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Law School Case Brief

Kolodziej v. Mason - 996 F. Supp. 2d 1237 (M.D. Fla. 2014)

Rule:

The law is well settled that before a reward is entitled to be collected, an offeree must have knowledge of the existence of the offer of reward. 

Facts:

Mason was one of the attorneys who represented a criminal defendant, Serrano, who was accused of murdering four people in central Florida. The trial attracted heavy media interest and, as a consequence, during the trial, NBC News conducted an interview with Mason regarding the case. During that interview, Mason talked about certain aspects of the prosecution's theory that seemed highly implausible to him. The prosecution's theory believed that Serrano's purported travel from Atlanta back to a local hotel in central Florida. Mason made a comment that it was "not possible" for someone to accomplish this trip in the allotted 28 minutes. He also had made a comment that "he would pay them a million dollars if they can do it." Serrano was convicted of the murders and sentenced to death. Kolodziej, while a student at the South Texas College of Law,  followed the Serrano trial on television. After he heard and saw parts of the Dateline Broadcast, Kolodziej studied the Edited Dateline Transcript of Mason's interview and read news articles concerning the Serrano case, he interpreted it as a serious challenge to "make it off the plane and back to the hotel within 28 minutes" for $1 million. Kolodziej then flew from Tampa to the Atlanta Airport on Delta flight, which landed at 8:59 p.m. and arrived at the gate at 9:06 p.m. Kolodziej's recording time totaled 19 minutes. Accordingly, Kolodziej sent a letter to Mason at the Mason Law Firm informing Mason that he had successfully performed the "challenge" and requesting what he believed was the promised payment in the amount of $1 million. Mason rejected the demand, explaining in the letter that the comments he made in the interview were merely intended to be an illustration of "what could and could not be done with respect to Serrano's alibi, and how serious the reasonable doubt was. Believing he was entitled to $1 million, Kolodziej filed a lawsuit against Mason for breach of a unilateral contract when Mason refused to pay Kolodziej. Mason filed a motion for summary judgment.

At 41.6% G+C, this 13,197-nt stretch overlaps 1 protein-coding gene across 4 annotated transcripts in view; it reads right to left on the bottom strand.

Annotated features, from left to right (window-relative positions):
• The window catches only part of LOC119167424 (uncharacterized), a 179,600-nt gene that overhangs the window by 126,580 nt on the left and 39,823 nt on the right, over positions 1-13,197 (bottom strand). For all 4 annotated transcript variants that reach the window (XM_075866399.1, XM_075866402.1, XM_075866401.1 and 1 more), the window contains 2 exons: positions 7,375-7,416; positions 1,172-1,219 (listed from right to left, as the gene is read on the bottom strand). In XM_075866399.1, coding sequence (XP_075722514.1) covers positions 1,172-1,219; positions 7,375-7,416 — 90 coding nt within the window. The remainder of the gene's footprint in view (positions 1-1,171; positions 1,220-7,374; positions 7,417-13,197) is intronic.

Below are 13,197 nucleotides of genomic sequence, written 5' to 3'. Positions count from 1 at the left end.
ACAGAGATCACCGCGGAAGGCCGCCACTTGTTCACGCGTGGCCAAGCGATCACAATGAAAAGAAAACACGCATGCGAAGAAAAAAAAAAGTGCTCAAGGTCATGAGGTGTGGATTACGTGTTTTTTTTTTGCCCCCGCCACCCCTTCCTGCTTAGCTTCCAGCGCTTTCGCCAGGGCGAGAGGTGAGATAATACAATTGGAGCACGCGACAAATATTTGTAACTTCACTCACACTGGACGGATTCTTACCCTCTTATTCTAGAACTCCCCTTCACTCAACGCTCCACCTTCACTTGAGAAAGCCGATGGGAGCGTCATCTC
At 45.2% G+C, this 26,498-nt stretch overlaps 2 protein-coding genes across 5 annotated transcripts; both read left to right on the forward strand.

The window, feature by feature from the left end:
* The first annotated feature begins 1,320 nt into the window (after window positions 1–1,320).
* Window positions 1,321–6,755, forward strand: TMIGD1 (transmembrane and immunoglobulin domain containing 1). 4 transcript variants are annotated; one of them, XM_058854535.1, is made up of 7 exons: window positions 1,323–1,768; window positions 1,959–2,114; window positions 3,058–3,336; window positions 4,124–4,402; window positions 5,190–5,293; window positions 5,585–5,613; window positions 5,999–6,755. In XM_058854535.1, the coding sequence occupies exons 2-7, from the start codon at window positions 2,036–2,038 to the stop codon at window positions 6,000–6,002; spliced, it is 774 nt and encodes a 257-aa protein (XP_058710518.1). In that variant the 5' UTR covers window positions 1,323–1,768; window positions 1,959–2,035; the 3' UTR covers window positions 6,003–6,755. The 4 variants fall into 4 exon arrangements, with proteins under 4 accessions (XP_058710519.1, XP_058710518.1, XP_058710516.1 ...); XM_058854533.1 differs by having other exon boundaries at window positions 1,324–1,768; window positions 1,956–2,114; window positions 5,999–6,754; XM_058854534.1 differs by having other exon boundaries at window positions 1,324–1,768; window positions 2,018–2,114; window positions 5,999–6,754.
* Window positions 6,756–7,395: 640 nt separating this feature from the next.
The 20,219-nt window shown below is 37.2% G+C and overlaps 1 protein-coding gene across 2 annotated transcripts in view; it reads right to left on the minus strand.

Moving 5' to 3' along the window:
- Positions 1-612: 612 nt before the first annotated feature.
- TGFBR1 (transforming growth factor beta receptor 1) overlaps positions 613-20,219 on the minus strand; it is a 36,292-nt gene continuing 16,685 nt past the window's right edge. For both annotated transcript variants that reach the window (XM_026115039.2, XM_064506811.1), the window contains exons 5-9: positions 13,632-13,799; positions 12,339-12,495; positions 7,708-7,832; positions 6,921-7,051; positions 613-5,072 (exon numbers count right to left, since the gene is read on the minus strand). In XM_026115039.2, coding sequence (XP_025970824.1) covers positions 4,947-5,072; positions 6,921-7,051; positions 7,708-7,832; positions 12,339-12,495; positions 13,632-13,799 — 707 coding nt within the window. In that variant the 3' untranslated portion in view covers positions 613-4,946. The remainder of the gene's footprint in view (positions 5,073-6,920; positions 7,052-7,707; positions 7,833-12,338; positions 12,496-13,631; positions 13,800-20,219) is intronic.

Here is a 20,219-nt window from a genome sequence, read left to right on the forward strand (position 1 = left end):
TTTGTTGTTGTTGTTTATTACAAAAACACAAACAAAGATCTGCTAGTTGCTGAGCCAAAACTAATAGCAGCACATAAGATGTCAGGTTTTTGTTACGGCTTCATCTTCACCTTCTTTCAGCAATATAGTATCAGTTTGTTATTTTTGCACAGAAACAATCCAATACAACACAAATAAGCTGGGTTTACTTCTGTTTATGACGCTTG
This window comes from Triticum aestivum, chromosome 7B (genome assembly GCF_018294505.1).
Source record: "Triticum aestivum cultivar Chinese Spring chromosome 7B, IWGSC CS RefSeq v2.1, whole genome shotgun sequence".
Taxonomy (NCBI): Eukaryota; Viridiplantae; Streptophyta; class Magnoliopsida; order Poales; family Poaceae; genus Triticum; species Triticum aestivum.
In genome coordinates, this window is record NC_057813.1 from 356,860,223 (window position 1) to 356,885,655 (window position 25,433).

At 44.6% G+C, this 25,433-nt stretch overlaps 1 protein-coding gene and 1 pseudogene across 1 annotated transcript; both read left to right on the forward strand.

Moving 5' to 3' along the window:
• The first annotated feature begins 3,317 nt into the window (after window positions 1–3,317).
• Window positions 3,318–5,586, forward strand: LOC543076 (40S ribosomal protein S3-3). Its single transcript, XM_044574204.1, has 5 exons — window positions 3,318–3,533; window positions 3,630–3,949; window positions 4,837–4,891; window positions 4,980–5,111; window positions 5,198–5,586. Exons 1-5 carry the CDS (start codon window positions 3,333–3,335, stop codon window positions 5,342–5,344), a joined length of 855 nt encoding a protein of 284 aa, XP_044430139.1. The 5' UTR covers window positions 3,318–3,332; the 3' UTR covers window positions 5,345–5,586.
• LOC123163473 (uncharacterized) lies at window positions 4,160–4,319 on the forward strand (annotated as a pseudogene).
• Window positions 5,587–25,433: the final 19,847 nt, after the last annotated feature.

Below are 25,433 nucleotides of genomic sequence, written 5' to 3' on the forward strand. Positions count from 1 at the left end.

Issue:

Was a unilateral contract formed between Defendant attorneys and Plaintiff Kolodziej?

Answer:

No

Conclusion:

The Court granted Defendants' Motion for Summary Judgment holding that no genuine issues of material fact existed for determination by a jury and that the Defendants are entitled to judgment in their favor as a matter of law. No unilateral contract formed between Defendants and Kolodziej under the circumstances of the case because Mason was not even aware that the television had edited the interview to make it seem like so.

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